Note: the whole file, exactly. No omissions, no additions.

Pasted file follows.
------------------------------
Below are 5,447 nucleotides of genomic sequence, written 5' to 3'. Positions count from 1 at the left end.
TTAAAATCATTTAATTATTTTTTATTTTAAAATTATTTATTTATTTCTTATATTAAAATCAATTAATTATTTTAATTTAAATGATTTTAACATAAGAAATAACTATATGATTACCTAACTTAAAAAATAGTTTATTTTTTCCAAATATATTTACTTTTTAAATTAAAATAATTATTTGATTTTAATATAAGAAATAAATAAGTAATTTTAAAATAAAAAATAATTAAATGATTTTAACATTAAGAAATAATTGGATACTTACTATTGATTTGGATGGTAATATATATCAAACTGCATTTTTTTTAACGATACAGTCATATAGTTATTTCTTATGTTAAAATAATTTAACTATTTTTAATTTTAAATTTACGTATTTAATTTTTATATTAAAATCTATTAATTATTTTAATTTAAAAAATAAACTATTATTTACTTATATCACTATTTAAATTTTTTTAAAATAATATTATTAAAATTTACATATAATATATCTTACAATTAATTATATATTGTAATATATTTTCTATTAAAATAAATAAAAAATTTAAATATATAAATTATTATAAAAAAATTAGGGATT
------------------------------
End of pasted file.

Below are 5,447 nucleotides of genomic sequence, written 5' to 3'. Positions count from 1 at the left end.
TTAAAATCATTTAATTATTTTTTATTTTAAAATTATTTATTTATTTCTTATATTAAAATCAATTAATTATTTTAATTTAAATGATTTTAACATAAGAAATAACTATATGATTACCTAACTTAAAAAATAGTTTATTTTTTCCAAATATATTTACTTTTTAAATTAAAATAATTATTTGATTTTAATATAAGAAATAAATAAGTAATTTTAAAATAAAAAATAATTAAATGATTTTAACATTAAGAAATAATTGGATACTTACTATTGATTTGGATGGTAATATATATCAAACTGCATTTTTTTTAACGATACAGTCATATAGTTATTTCTTATGTTAAAATAATTTAACTATTTTTAATTTTAAATTTACGTATTTAATTTTTATATTAAAATCTATTAATTATTTTAATTTAAAAAATAAACTATTATTTACTTATATCACTATTTAAATTTTTTTAAAATAATATTATTAAAATTTACATATAATATATCTTACAATTAATTATATATTGTAATATATTTTCTATTAAAATAAATAAAAAATTTAAATATATAAATTATTATAAAAAAATTAGGGATT